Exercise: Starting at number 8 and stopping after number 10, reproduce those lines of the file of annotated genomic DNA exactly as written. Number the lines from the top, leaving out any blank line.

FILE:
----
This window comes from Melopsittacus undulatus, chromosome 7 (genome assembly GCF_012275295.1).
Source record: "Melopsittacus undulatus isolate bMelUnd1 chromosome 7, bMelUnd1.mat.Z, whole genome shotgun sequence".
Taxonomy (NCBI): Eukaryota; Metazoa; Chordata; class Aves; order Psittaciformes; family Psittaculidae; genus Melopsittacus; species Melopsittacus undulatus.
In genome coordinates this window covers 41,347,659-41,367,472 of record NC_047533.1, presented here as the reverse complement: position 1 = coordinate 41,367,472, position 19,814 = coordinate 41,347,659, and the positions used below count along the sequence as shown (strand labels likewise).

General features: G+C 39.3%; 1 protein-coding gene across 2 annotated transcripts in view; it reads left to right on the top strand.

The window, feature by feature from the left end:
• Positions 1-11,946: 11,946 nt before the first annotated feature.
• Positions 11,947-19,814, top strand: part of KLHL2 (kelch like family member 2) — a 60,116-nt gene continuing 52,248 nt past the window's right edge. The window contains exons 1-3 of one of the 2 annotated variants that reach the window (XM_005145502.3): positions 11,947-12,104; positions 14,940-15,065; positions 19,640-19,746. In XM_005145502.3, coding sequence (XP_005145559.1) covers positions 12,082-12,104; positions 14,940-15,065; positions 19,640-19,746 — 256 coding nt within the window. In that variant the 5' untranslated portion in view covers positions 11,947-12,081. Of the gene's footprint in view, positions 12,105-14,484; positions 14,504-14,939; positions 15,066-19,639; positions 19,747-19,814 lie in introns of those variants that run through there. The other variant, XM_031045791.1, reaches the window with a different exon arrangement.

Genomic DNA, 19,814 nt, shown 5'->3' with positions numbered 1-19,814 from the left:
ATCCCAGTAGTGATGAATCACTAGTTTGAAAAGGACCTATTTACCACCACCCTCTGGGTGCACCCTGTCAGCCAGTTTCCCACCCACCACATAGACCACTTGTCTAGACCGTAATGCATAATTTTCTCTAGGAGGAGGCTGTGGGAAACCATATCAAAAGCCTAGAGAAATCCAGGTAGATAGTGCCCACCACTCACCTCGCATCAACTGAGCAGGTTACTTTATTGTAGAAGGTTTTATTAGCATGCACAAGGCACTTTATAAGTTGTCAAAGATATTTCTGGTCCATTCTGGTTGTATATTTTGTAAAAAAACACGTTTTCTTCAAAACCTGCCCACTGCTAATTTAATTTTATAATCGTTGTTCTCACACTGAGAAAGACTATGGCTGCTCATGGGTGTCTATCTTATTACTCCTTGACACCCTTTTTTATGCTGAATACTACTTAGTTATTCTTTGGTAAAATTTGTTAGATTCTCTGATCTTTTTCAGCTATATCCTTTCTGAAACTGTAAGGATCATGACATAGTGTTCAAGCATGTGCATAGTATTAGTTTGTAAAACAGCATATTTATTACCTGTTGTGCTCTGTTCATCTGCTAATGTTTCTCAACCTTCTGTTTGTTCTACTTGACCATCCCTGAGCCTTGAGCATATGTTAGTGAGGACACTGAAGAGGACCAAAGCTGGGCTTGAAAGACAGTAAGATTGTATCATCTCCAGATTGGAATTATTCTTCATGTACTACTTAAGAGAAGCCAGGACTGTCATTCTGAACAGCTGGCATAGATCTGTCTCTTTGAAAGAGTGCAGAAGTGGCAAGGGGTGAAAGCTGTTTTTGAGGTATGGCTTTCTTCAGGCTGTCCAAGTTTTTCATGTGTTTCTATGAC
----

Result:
• Positions 11,947-19,814, top strand: part of KLHL2 (kelch like family member 2) — a 60,116-nt gene continuing 52,248 nt past the window's right edge. The window contains exons 1-3 of one of the 2 annotated variants that reach the window (XM_005145502.3): positions 11,947-12,104; positions 14,940-15,065; positions 19,640-19,746. In XM_005145502.3, coding sequence (XP_005145559.1) covers positions 12,082-12,104; positions 14,940-15,065; positions 19,640-19,746 — 256 coding nt within the window. In that variant the 5' untranslated portion in view covers positions 11,947-12,081. Of the gene's footprint in view, positions 12,105-14,484; positions 14,504-14,939; positions 15,066-19,639; positions 19,747-19,814 lie in introns of those variants that run through there. The other variant, XM_031045791.1, reaches the window with a different exon arrangement.

Genomic DNA, 19,814 nt, shown 5'->3' with positions numbered 1-19,814 from the left:
ATCCCAGTAGTGATGAATCACTAGTTTGAAAAGGACCTATTTACCACCACCCTCTGGGTGCACCCTGTCAGCCAGTTTCCCACCCACCACATAGACCACTTGTCTAGACCGTAATGCATAATTTTCTCTAGGAGGAGGCTGTGGGAAACCATATCAAAAGCCTAGAGAAATCCAGGTAGATAGTGCCCACCACTCACCTCGCATCAACTGAGCAGGTTACTTTATTGTAGAAGGTTTTATTAGCATGCACAAGGCACTTTATAAGTTGTCAAAGATATTTCTGGTCCATTCTGGTTGTATATTTTGTAAAAAAACACGTTTTCTTCAAAACCTGCCCACTGCTAATTTAATTTTATAATCGTTGTTCTCACACTGAGAAAGACTATGGCTGCTCATGGGTGTCTATCTTATTACTCCTTGACACCCTTTTTTATGCTGAATACTACTTAGTTATTCTTTGGTAAAATTTGTTAGATTCTCTGATCTTTTTCAGCTATATCCTTTCTGAAACTGTAAGGATCATGACATAGTGTTCAAGCATGTGCATAGTATTAGTTTGTAAAACAGCATATTTATTACCTGTTGTGCTCTGTTCATCTGCTAATGTTTCTCAACCTTCTGTTTGTTCTACTTGACCATCCCTGAGCCTTGAGCATATGTTAGTGAGGACACTGAAGAGGACCAAAGCTGGGCTTGAAAGACAGTAAGATTGTATCATCTCCAGATTGGAATTATTCTTCATGTACTACTTAAGAGAAGCCAGGACTGTCATTCTGAACAGCTGGCATAGATCTGTCTCTTTGAAAGAGTGCAGAAGTGGCAAGGGGTGAAAGCTGTTTTTGAGGTATGGCTTTCTTCAGGCTGTCCAAGTTTTTCATGTGTTTCTATGAC